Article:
Friday, January 23, 2009

Frogs can't win either

Alleged warm weather threat to Nordic frogs

"Global warming leads to the water in which frogs live heating up, evaporating and becoming shallower, so ultraviolet rays find it easier to penetrate their habitats and cause mutations".

UK: Cold weather wipes out a whole generation of frogs

"The cold snap has been bad news for the common frog tadpoles, wiping out a whole generation of frogs as their shallow breeding pools have been turned to thick ice with heavy frosts on three consecutive nights".

More here (See the original for links, graphics etc.)

Oceans are cooling according to NASA

Previous Warming of the oceans stopped and reversed in 2003

Two separate studies through NASA confirm that since 2003, the world's oceans have been losing heat. In the peak of the recent warming trend, 1998 actually ranked 2nd to 1934 as the warmest year on record. John Willis, an oceanographer at NASA's Jet Propulsion Lab, published his first report about the warming oceans. He used data from1993-2003 that showed the warm-up and followed the Global Warming Theory.

In 2006, he co-piloted a follow-up study led by John Lyman at Pacific Marine Environmental Laboratory in Seattle that updated the time series for 2003-2005. Surprisingly, the ocean seemed to have cooled. He was surprised, and called it a 'speed bump' on the way to global warming.

A second, independent study was conducted. Takmeng Wong and his colleagues at NASA's Langley Research Center in Virginia came up with the same results. Wong studies net flux of solar energy at the top of our atmosphere. From the 1980s to 1990s his team noticed increased amounts net energy when comparing incoming solar energy to what Earth radiates and reflects. Since then, the solar flux has remained the same. Other studies have suggested that the sun's output has decreased in the past few years. Wong's take is that melting arctic ice is responsible for the cooling of the oceans.

I contend that if that were the case, why did it take until 2003 to show cooling, after a few decades of warming? Also, the UKMET office showed that Earth's temperatures have been cooling for the past five years. Since 75% of the planet is water, that would make sense.

Just last week, I wrote about the arctic sea ice returning to 1979 levels just 1 1/2 years after the fear of the biggest summer ice retreat in 2007.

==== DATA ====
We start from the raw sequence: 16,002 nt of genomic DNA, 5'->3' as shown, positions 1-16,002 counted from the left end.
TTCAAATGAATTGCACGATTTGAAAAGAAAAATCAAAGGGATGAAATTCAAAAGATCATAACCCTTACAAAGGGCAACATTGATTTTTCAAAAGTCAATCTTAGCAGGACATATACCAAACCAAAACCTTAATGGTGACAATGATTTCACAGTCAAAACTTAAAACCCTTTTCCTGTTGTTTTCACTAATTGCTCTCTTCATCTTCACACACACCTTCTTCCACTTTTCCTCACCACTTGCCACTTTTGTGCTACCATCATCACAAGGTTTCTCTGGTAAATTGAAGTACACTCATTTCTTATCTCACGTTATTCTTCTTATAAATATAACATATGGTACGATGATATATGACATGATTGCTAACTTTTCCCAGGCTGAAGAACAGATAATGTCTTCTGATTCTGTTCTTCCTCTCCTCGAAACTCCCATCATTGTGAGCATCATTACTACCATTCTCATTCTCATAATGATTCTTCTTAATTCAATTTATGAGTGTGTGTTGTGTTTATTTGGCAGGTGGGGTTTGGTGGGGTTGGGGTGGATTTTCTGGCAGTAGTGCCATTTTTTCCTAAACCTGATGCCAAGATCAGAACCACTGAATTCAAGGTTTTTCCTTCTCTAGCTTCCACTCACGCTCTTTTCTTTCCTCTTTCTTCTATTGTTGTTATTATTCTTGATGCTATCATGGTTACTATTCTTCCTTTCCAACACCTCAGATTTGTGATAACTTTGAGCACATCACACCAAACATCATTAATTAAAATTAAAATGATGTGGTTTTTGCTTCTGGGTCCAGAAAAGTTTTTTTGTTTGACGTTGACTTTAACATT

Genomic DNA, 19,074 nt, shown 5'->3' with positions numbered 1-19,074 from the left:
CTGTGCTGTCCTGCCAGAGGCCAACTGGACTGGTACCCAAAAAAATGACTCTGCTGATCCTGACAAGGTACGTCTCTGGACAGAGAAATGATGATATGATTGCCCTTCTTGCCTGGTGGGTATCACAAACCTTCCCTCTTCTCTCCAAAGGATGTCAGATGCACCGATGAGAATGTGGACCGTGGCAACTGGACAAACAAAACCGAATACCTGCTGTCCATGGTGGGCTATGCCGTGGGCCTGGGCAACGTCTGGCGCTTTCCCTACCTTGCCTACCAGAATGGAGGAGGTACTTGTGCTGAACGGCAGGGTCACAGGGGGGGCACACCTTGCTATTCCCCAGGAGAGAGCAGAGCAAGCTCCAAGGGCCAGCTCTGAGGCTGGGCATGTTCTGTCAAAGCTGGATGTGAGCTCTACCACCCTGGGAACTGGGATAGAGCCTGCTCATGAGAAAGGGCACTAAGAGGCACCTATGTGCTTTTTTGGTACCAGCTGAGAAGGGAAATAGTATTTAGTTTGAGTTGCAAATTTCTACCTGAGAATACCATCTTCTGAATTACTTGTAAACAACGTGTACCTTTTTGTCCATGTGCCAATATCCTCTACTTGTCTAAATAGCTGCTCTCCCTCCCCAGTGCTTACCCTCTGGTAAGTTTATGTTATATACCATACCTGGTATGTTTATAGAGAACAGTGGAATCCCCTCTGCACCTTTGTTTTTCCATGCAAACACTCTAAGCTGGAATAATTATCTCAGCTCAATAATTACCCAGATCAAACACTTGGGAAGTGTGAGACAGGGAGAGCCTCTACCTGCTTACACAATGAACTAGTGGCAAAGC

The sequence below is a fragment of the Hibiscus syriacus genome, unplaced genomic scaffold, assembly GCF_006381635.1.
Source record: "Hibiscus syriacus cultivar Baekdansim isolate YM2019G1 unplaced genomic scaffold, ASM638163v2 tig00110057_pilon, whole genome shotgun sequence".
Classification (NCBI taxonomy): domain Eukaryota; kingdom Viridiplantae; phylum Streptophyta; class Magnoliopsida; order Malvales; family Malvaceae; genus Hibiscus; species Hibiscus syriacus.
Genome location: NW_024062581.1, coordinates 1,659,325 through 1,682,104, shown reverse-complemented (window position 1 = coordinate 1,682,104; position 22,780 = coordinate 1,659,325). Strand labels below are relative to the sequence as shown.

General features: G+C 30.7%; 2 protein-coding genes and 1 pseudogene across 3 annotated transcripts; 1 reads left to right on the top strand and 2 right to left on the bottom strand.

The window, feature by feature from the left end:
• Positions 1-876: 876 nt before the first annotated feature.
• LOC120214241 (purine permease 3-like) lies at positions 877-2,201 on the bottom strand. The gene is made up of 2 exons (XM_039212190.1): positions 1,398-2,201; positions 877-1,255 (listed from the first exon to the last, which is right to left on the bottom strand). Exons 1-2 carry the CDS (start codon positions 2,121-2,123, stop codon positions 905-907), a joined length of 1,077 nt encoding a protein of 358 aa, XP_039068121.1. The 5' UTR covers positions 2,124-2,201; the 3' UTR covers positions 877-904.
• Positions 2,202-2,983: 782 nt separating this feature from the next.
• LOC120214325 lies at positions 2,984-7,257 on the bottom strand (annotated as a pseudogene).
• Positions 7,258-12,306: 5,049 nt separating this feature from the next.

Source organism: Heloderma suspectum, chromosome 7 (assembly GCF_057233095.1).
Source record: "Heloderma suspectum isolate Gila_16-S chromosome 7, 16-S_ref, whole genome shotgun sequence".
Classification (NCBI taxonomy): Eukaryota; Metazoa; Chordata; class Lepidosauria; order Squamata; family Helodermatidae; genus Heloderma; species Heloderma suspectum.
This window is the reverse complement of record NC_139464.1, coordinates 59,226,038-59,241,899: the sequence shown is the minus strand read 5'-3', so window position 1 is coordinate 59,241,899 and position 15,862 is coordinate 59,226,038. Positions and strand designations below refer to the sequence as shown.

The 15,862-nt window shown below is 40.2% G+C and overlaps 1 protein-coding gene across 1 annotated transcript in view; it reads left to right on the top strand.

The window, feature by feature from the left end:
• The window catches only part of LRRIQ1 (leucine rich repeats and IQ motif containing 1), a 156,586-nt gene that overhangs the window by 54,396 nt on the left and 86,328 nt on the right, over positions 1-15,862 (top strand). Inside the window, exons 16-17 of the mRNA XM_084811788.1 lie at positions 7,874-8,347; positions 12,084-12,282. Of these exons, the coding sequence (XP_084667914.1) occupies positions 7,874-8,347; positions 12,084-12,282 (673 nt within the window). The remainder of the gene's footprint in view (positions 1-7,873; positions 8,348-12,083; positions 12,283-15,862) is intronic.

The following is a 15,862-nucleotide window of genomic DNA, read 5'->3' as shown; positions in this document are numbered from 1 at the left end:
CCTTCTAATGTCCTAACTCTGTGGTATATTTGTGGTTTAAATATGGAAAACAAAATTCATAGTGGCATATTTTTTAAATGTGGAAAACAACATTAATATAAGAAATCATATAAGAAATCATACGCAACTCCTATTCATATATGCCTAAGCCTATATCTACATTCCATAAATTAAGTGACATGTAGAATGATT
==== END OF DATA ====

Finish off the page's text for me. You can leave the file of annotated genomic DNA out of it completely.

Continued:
But what about the basics? Ocean temperatures do experience a 'lag' or delay in heating and cooling. That is why Ocean City's surf temperatures are chilly during Memorial Day weekend, but warm significantly by Labor Day weekend. The average Northern Hemisphere's peak heat (air temp) is in mid-July, while the Atlantic Ocean's peak heat (water) is in mid-September. The ocean temperature peaks in mid-September coincide with heightened hurricane activity.

So, could these reports indicate that melting cools the oceans and has a negative feedback on warming? Is this just a speed bump in the general trend of warming? Does this 'surprise' almost sound like they are disappointed that the warming trend has not continued so far? Or is this just part of a natural cycle, such as the seasons, but on a larger scale?

With regard to cycles, we have only been sampling and studying a small part of Earth's history and have perhaps jumped to conclusions about the impact of carbon dioxide (there are more potent gases such as methane that don't make headlines). What do you think? What about the 'surprise' of the scientists?


There were Greenies in the 19th century too

And they were just as elitist

Environmentalism is the social movement of the "landed interest" - an interest parallel to that of neither business nor labour. "Environmentalism" is readily identifiable in early 19th century Britain. This essay draws from the best-known writings of the era's three most influential intellectuals for a portrait of an anti-democratic, anti-liberal social movement based in the aristocracy but claiming to represent the masses; a movement permeated with the ideas of over-population theorist T. Malthus; a movement benefitting from restricting land supply and suffering from advancing agricultural technology; that fought a cultural civil war using literary Romanticism and monkish asceticism; that was militantly protectionist regarding agriculture; that constrained industrial progress and spread fear of catastrophe.

More here

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